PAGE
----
’07 “James Berry Vineyard,” James Berry Vineyard, Paso Robles: 40% Grenache, 30% Syrah, 30% Mourvèdre – this is the “100-pointer.” Dark color, brighter fruit profile with ripe raspberry/blueberry fruit, herbs, a touch of anise, and black pepper. Lush mouthfeel but with lively acidity, very well-balanced and finishing with fairly big but refined tannins. Certainly very nice now, but as with all the Saxum current releases we tasted, this should settle down and improve with some bottle age.

’07 “Bone Rock,” James Berry Vineyard, Paso Robles: 82% Syrah, 13% Mourvèdre, 5% Grenache. Very dark color, rich and ripe black fruits, smoke, black pepper, and vanilla/oak, full-bodied with a smooth texture and big tannins on the finish.

’09 Grenache, “Rocket Block,” James Berry Vineyard, Paso Robles (barrel sample): Fermented in stainless steel and pressed to concrete tank, still finishing malolactic. Vibrant purple color, super-bright fresh raspberry with some pepper notes, juicy acidity and big structure, terrific.

’09 “James Berry Vineyard,” James Berry Vineyard, Paso Robles (barrel sample): Co-fermented Syrah, Grenache, and Mourvèdre, from new puncheon, finishing malolactic. Dark color, funky/earthy at first but blew off quickly, ripe plum and darker fruits, lively texture on the palate with a grippy finish.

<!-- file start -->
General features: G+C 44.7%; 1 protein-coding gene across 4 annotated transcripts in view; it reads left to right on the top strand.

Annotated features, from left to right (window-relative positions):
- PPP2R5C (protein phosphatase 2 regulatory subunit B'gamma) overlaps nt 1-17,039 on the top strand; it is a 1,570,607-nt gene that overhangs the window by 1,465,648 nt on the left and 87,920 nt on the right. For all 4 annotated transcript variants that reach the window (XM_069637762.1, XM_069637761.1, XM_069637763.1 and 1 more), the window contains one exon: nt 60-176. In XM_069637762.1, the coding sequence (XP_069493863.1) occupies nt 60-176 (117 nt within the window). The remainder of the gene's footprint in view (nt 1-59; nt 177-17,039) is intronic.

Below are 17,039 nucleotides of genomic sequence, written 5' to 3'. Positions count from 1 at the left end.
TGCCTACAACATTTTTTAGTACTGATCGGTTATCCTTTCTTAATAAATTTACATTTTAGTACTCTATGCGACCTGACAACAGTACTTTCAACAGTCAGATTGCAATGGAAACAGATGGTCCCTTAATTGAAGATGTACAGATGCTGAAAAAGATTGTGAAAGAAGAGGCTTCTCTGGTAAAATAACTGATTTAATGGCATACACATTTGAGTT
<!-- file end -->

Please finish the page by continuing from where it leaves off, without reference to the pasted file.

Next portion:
’09 “Bone Rock,” James Berry Vineyard, Paso Robles (barrel sample from hilltop block): Both whole-cluster fermentation and destemmed with stems added back. Inky black color, stemmy/spicy nose with blackberry, huge fruit component in the mouth with an aggressively tannic finish, just a monster wine right now (and not in a bad way!).

’09 “Bone Rock,” James Berry Vineyard, Paso Robles (barrel sample from lower block): From all destemmed fruit. A bit lighter color, dark berries, coffee, spice, with a mineral component. The fruit seems brighter and a little less ripe than the hilltop block, with a long tasty finish that’s not as tannic.

’09 Syrah, James Berry Vineyard, Paso Robles (barrel sample): From the lower portion of the vineyard, toward the north end, on deeper clay soil, this will go into the “James Berry” bottling. Dark color, ripe dark fruits with mocha and fennel notes, bigger and weightier on the palate, tannins are big but not harsh.